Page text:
Prologue (from “The Disappearist”)


“A Storm”

from The Disappearist

The incoming thunderstorm made it seem especially dark for this time of day – it was 3:10PM. The rain started falling onto the windshield of Wil’s car, slowly and sporadically, in giant drops that hit the glass with a splat, not unlike the final sound a bug makes when it attempts an unsuccessful crossing of a busy highway. Lightning flashed in the distance, blinking without pattern or consistency like a broken strobe light.  Late-afternoon storms were common during the summer, but this wasn’t summer – it was the second day of November. And all though it had been unseasonably-warm during the previous weeks, the incoming storm carried with it a noticeable chill. The weather in Dallas can be a bit schizophrenic sometimes.

Wil’s breathing was beginning to slightly fog-up the glass. He was trying to breathe through his nose; but some of his breath escaped from his mouth, sneaking through the small openings between the warm soft edges of his lips and the cold hard barrel of the gun in his mouth.

The antique .38 revolver, given to him by his wife as a gift, was purchased at an antique auction as an anniversary present. According to the gun’s Certificate of Authenticity, it was one of several service revolvers used regularly by Elliot Ness during his hunt for Al Capone. The Untouchables was one of Wil’s favorite films, though it was originally released before he was old enough to truly enjoy it – he saw it for the first time on an old VHS tape he’d unearthed with a VCR from a musty box in the basement of his house as he packed for college, years ago.

And years ago it was – the 37 years Wil had lived felt like 60, or more.

An unusually-loud smash of thunder shook the ground, but Wil barely noticed. As he sat in his running car, parked in the giant empty church parking lot, he could see the darkening clouds as the thunderstorm seems to stare at him, face-to-face, not backing down. The thunder wasn’t the typical low rumbling thunder, it was full of pounding and loud bangs and high-pitched crackles. The bangs, Wil estimated, were lightning strikes; the crackles were low-claps of thunder; the pounding was Wil’s heart.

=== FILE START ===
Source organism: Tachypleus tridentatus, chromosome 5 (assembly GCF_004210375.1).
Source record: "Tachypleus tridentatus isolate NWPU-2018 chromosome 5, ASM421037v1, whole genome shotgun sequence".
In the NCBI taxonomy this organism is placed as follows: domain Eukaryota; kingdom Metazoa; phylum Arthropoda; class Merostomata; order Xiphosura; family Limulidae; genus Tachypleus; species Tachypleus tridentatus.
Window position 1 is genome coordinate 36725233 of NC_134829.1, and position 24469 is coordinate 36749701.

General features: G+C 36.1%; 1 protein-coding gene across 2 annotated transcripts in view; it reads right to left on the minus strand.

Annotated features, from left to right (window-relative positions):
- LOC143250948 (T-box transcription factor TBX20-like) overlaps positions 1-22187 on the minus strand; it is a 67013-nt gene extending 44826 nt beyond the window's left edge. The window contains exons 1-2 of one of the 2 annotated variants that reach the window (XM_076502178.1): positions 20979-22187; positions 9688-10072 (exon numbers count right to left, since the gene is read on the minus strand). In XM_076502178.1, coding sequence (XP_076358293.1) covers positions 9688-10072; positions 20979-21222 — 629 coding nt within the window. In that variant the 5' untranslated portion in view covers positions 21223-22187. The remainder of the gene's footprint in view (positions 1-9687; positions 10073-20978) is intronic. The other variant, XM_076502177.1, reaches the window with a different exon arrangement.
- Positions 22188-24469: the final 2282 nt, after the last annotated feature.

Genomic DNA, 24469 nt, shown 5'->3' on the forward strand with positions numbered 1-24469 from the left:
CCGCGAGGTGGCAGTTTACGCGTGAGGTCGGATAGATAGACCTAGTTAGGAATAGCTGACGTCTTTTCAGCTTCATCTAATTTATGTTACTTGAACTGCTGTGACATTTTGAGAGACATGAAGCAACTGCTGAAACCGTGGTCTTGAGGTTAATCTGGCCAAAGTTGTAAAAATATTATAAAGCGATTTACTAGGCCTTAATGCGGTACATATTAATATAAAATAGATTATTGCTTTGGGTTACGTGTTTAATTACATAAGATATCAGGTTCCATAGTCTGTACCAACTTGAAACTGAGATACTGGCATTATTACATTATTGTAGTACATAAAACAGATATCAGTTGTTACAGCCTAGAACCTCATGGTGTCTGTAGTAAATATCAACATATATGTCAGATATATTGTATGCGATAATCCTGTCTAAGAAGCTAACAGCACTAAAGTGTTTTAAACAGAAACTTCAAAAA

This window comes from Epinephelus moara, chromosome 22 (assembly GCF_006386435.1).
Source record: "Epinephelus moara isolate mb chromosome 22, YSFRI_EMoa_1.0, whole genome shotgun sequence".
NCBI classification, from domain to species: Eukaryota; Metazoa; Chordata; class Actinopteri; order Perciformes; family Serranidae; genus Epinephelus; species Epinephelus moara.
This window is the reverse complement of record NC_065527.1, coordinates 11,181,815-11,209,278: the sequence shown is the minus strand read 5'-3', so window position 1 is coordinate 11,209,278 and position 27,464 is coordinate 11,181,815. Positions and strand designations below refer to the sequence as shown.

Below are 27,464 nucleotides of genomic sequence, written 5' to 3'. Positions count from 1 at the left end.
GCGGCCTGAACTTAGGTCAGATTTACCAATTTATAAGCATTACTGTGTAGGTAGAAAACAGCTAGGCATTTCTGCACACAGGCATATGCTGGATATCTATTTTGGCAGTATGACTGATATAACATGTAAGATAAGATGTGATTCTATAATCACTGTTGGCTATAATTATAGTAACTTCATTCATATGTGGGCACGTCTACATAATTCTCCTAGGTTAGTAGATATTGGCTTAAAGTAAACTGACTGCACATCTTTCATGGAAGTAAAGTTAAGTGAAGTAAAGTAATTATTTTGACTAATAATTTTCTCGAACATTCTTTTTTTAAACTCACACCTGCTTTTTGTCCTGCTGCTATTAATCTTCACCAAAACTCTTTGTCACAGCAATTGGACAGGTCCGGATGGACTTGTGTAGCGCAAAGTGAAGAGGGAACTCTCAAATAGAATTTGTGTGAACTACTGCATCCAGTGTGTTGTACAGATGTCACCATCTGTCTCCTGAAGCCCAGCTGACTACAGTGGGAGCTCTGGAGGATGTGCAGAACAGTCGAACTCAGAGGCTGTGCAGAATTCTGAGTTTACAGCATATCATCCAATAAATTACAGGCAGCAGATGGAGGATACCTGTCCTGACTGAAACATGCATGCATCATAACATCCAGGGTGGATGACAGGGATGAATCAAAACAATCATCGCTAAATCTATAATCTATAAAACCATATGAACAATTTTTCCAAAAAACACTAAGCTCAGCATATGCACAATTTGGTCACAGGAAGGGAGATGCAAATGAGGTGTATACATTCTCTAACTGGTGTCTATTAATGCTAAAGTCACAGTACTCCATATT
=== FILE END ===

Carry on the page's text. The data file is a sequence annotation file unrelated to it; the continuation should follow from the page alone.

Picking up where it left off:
He could feel a very slight layer of moist clammy sweat under his thumb as it pressed against the curved iron trigger. With the hammer of the revolver cocked-back, Wil knew that freedom was only a squeeze away. The taps on his windshield began to slowly increase in frequency as the rain slightly sped. They say a hanging man hears glorious music. Wil wondered momentarily if his ears would continue to ring after he pulled the trigger.

From across the colossal parking lot of the mega-church where he sat in his car, Wil could literally see the wall of torrential rain approaching. It lurched toward him like a heavy rolling mist, swallowing anything in its path. There was a defined difference in the pavement at the base of this wall of rain; the clear difference between saturated and sprinkled, which defined the edge of this moving precipitous barrier. Wil could see everything in front of this wall, but nothing behind it.

Another loud bang rattled Wil’s car, then a long crackle of thunder that sounded to Wil like the cracking of a massive tree limb as it unwillingly detached and crashed to the ground. The cluttered soundscape had grown so loud that Wil could no longer hear what was playing on his car’s stereo, but he knew what it was: “Fix You” by Coldplay, set on repeat.

With his left hand, Wil reached across his body to the radio’s volume knob, not willing to relinquish the position of his right hand as it steadied the revolver in his mouth. He turned up the music just as the lone guitar in the song began to accelerate with its unique melody and melancholy; and then the heaviness of the drums began, and then the lyrics, “Tears stream, down your face, when you lose something you cannot replace.” Wil’s breathing matched the intensity of the music. He could feel a single solitary tear form on the corner of his left eye. The wall of rain was approaching faster now. It was nearly upon him; the storm was about to consume him. “Tears stream, down your face and I–” the song sang. Wil closed his eyes tightly – tighter than he ever had before. His lone tear fell tragically down his left cheek. He kept listening. The song played on. The storm raged on.

“Lights will guide you home,” the song sang in its penultimate sentence, “and ignite your bones.”

Another loud bang rattled Wil’s car.

COVER COPY (Synopsis):

As a subtle yet well-known contract killer, Wilson Giamatti makes a solid living making people disappear. With a flawless reputation among the people of his industry, he has a very unique niche among the underground community of killers-for-hire: He never kills in public, there are never any witnesses, and the authorities have never – ever – found a body. But the secret to Wil’s flawless reputation is much more complex than anyone could have ever imagined.